Monday, 26 August 2013

Libra - a film from 1978 about space colonies

I fully expected to be writing a review this weekend of the new film Elysium starring Matt Damon.  Having seen it, I'm happy to report that it's a great science fiction action film. The special effects are extraordinary, especially the depiction of the droids and the interior of the space colony. It's an exciting film with a strong plot, good characters and stunning visually. But it's not really anything directly to do with the concept of the space colony as put forward by Dr O'Neill, Thomas A. Heppenheimer and others.  Gratifyingly though, the release of Elysium has lead to a number of articles appearing online about space colonisation and given the glorious paintings from the seventies that we are familiar with another airing.

Instead and totally unexpectedly I will be reviewing a different film, one that before this weekend I was unaware even existed.  I've long been a reader of a fascinating blog named Paleofuture which looks at depictions of the future created in the past and noted an interesting film on their related youtube channel about Libra, a film about a space colony.

Libra, an Island One space habitat

To my amazement, the film focusses on an Island One space habitat named Libra.  Released in 1978 yet set 25 years in the future, the theme of the film is the economic case for building space colonies. The future of 2003 is one in which the world's economies, even the American, are planned and regulated yet this has lead to misery for the vast majority.

The Paleofuture blog characterised this as a film about trumpeting libertarian values and its easy to see it in those terms.  I can't speak of the American experience of the late seventies but even as a child I was aware of something of the problems that lead to the power cuts, the strikes, the unemployment and so forth and this all shown in Libra.  In 2003, even New York city is plunged into intermittent darkness due to energy rationing.

A shuttle approaches to dock with Libra

In comparison, the space colony Libra is a haven for free marketers and freedom more generally.  The lights can always be on in Libra.  Libra's main industry is the supply of abundant, low cost solar energy to Earth using solar power satellites. These satellites beam down energy as micro wave radiation which is then converted into electricity.

There is a good description of the space colony and its function starting at around seven minutes into the film. We are told that the creation of solar power on Earth is limited by the atmosphere and cut off every night by the rotation of the Earth.  The satellites are fabricated from materials found in space which leads to a brief description of mass-drivers. Thus the heavy lifting costs involved in obtaining materials from Earth are avoided. This is  a factor in the profitability of Libra's energy creation.

There are some rather lovely special effects sequences showing the space colony and the shuttle that flies some of the characters there.  Whilst they may look slightly primitive compared to the over-saturated computer imagery we are used too now, the Island One model is a thing of beauty.  Even more ambitiously perhaps the interior of the colony is seen and again there is the satisfaction that comes with the craftsmanship of the master model maker.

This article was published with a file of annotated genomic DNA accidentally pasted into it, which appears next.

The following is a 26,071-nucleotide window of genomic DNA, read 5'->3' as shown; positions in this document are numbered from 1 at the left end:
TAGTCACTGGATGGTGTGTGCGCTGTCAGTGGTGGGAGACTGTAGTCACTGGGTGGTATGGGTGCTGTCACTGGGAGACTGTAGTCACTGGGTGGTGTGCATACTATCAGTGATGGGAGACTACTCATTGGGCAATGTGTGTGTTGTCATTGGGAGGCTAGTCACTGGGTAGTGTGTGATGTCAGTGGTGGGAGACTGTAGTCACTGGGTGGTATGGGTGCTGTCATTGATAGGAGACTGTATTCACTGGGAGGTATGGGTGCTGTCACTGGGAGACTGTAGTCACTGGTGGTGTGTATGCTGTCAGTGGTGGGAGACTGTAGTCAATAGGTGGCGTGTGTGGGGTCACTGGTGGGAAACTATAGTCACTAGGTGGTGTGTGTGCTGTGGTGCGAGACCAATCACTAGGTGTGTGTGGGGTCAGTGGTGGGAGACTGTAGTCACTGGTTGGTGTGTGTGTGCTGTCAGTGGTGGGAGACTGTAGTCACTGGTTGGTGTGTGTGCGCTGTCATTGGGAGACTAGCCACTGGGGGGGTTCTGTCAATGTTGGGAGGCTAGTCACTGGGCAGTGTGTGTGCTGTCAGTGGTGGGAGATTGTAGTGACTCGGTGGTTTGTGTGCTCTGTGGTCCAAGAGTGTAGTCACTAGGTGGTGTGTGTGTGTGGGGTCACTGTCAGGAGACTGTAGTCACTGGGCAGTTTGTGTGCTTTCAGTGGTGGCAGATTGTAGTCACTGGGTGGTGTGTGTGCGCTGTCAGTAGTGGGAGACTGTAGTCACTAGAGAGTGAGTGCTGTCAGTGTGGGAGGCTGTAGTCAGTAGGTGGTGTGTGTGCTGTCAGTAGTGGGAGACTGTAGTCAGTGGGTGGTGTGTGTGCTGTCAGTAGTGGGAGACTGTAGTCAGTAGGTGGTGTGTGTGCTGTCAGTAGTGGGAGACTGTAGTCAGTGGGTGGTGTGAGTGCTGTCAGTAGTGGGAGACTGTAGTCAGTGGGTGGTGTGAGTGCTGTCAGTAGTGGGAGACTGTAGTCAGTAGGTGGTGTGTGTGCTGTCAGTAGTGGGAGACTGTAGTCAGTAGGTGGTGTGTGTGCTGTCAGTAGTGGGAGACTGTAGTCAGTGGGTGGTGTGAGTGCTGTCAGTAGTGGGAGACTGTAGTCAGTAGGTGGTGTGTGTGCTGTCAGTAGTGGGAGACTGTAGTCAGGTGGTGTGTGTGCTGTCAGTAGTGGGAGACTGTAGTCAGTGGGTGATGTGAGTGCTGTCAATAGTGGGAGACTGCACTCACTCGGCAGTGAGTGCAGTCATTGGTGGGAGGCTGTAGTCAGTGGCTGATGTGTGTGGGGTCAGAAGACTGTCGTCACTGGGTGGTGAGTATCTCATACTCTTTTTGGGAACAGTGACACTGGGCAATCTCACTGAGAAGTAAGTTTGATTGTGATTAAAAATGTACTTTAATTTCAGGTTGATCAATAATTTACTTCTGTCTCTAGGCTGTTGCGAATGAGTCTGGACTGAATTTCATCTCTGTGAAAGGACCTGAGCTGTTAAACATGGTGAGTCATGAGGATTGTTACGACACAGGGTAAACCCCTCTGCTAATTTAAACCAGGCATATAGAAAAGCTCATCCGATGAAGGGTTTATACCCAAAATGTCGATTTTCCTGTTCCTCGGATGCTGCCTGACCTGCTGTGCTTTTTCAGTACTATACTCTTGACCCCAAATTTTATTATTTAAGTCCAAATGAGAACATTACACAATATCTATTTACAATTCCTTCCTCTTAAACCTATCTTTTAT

The interior of the Island One space habitat

The interior of the Island One space habitat
Libra is also of great importance as, at around nine minutes in, it appears to contains some very early computer graphic sequences.

Computer graphics from 1978
All this is the setting for the theme of the clashing philosophies of free marketeers of the colonists set against the planned and regulated economies of the earthly governments.  We are told that by 2003 the first space colonies had already paid for themselves. The original creators of the colonies are referred to as having "guts" and being pioneers of the High Frontier.

On Libra, the free market rules and the currency is even referred to as the "Hayek", seemingly a reference to Friedrich Hayek, the economist and philosopher who greatly influenced the Thatcher/Reagan economic revolution of the early eighties.  New words the colonists use include "freecision" and "freesponsibility", denoting the wielding of freedom in different contexts. Would these arguments be different today after the financial crash of the late 2000s?

Docking port at one end of Libra
The film is very much a creation of the late seventies with its soundtrack and the fashion of the times but at this distance this only helps it to be distinctive and adds interest.

Libra is not only a good outline of the role and need for the colonisation of space but also a well thought out discussion of the roles of the free market and economic planning and, as is interestingly hinted at in the characters' dialogue, the practical power that each side of the argument can wield.

Like Elysium, the colonists have more freedom and a better life than those left behind on Earth but here in Libra this is a sign of hope.  I noted with pleasure that Dr O'Neill is listed as a consultant in the credits and strongly recommend it to anyone interested in the colonization of space.

No comments:

Post a Comment